Why Hasn’t COVID Killed the Housing Market?
2020 has undoubtedly been a hard year for everyone. Very few businesses are thriving, and the economy as a whole has been struggling. More people lost jobs this year then during the 2008 recession. So why hasn’t the housing market gone down?
Supply & Demand
Since the recession in 2008, developers have been scared away from building too much. Between 2012-2020, not a lot of inventory has been added to the housing market – causing a severe drop in supply.
In 2006, there were 4 million homes available to be sold. This is a stark contrast to the 1.5 million homes available this year. This continued reduction in supply has helped to keep prices stable during a time of economic uncertainty, as the supply/demand balance has remained steady.
Low Mortgage Rates
When the federal funds rate dropped to almost 0% earlier this year, the 30-year mortgage rate fell to about 3%. This caused a spike in demand for housing, as many homebuyers sought to take advantage of low interest rates. Homeownership levels reached a near-historic high of 67%, just shy of the all-time high of 69%. This increased demand combined with continued low supply levels kept prices up even though the economy suffered.
Recession Impacted Renters, Not Owners
The pandemic recession has unequally affected low-wage, young, and minority workers. This has had a high impact on the rental community, but not so much on the homeowner community.
High-income families (who are more likely to buy or own homes) did see a dip in employment during COVID, but this has quickly corrected itself. On the flip side, low-income families (who are more likely to rent) saw a drastic dip in unemployment, which has yet to recover. This has caused rental prices to go down across the nation – while house prices stay steady or continue to rise.
Stock Market Rebound
The stock market took a major dip of about 8,000 points early this Spring. However, it has nearly entirely recovered since then. While at first the crash did cause panic for many, the quick recovery has prevented people from needing to short sale their homes.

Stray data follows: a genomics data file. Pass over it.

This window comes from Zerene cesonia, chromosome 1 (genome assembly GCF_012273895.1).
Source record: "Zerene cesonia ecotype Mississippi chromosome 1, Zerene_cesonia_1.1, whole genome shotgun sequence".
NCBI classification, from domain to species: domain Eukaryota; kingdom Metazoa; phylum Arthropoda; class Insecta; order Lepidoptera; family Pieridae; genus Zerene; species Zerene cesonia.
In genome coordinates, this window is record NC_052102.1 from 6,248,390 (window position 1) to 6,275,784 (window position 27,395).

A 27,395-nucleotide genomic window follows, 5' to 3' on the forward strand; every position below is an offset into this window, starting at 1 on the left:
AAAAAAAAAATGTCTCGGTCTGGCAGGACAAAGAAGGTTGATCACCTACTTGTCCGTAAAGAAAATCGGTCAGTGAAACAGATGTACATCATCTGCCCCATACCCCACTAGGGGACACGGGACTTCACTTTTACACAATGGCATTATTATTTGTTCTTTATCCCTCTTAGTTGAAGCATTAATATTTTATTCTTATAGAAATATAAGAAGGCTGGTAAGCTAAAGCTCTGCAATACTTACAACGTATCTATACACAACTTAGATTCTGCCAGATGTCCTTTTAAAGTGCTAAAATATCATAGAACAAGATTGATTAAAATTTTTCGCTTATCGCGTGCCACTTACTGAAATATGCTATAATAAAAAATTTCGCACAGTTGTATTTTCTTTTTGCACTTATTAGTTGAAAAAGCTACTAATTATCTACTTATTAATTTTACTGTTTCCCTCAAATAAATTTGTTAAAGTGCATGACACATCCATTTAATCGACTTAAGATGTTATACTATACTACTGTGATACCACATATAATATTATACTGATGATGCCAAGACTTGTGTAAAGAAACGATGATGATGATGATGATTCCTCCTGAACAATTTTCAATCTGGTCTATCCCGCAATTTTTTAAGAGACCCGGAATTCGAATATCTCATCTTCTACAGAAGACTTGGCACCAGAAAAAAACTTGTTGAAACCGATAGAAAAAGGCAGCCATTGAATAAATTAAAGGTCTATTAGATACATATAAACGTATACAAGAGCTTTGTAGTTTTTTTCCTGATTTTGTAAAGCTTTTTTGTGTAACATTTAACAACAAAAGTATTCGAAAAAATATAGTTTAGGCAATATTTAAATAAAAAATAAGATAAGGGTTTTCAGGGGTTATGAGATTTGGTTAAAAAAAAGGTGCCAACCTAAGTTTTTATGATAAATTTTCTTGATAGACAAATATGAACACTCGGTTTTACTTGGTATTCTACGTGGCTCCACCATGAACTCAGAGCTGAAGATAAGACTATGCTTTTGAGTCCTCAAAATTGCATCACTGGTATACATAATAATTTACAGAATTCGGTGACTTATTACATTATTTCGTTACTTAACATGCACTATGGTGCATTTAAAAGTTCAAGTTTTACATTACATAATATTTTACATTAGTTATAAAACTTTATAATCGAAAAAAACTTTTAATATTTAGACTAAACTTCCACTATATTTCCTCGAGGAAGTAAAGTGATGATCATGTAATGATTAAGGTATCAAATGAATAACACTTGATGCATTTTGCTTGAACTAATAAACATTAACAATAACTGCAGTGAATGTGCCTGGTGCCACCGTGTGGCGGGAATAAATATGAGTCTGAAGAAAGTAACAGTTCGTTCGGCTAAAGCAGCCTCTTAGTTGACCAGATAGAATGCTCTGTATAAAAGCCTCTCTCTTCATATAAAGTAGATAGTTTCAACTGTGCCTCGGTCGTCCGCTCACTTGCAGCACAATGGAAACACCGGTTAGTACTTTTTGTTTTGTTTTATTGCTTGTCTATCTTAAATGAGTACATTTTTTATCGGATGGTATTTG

The stimulus package earlier this year offered tremendous support to the housing market by buying out a substantial quantity of mortgage-backed securities. At a time when banks and mortgage companies had justifiable concern that a lack of payments would crash the market, this stimulus helped to prevent housing prices from falling dramatically.
All of these realities have drastically set this recession apart from the 2008 recession which crumbled the housing market. It should be noted that not every recession mandates a housing crash. In the 35 major recessions we have lived through as a nation, the 2008 recession was the only one so closely tied to housing, setting it apart as a rarity. That being said, there are a few things which could still cause home prices to plummet.
Forbearance’s Run Out
Part of the CARES Act passed earlier this year included forbearances for homeowners. At some point, Congress will have to stop extending these forbearances. By October, about 7% of all home mortgages were in forbearance – meaning about 3.4 million homeowners were not paying the principal on their mortgage.
When this forbearance ends, many of these homes may enter the foreclosure or short-sale market, which could drive supply up and therefore reduce prices. In addition, we may see rental, vacation, and Airbnb properties add to the foreclosure or short sale market – further increasing supply.
Rental Market Crashes
While the housing market has remained steady, the rental market has indeed dipped. If rental prices stay lower than the average mortgage payments, potential homeowners may flock to renting to save money – causing an oversupply of housing inventory.
Many people took their homes off the market as the pandemic worsened this spring. According to Housing Wire, almost 30,000 homes were pulled off the market during the last week of March. This is about double the usual quantity of homes coming off the market. It’s possible that, as the pandemic lessens, we may see a sudden influx of listings as people become more comfortable. This could also drive supply up and bring prices down.
Too Much Demand
Although many economists are concerned about too much supply – too much demand can also be harmful. If the demand increases to the point where there are not enough affordable homes left in the market, new demand could drop off, level off, or even crash home prices.
It seems the combination of stimulus, low mortgage rates, economic rebound, and limited supply have kept the housing market in check during the 2020 recession. While there are some factors that could cause prices to go down again, it is more likely that prices will continue to rise.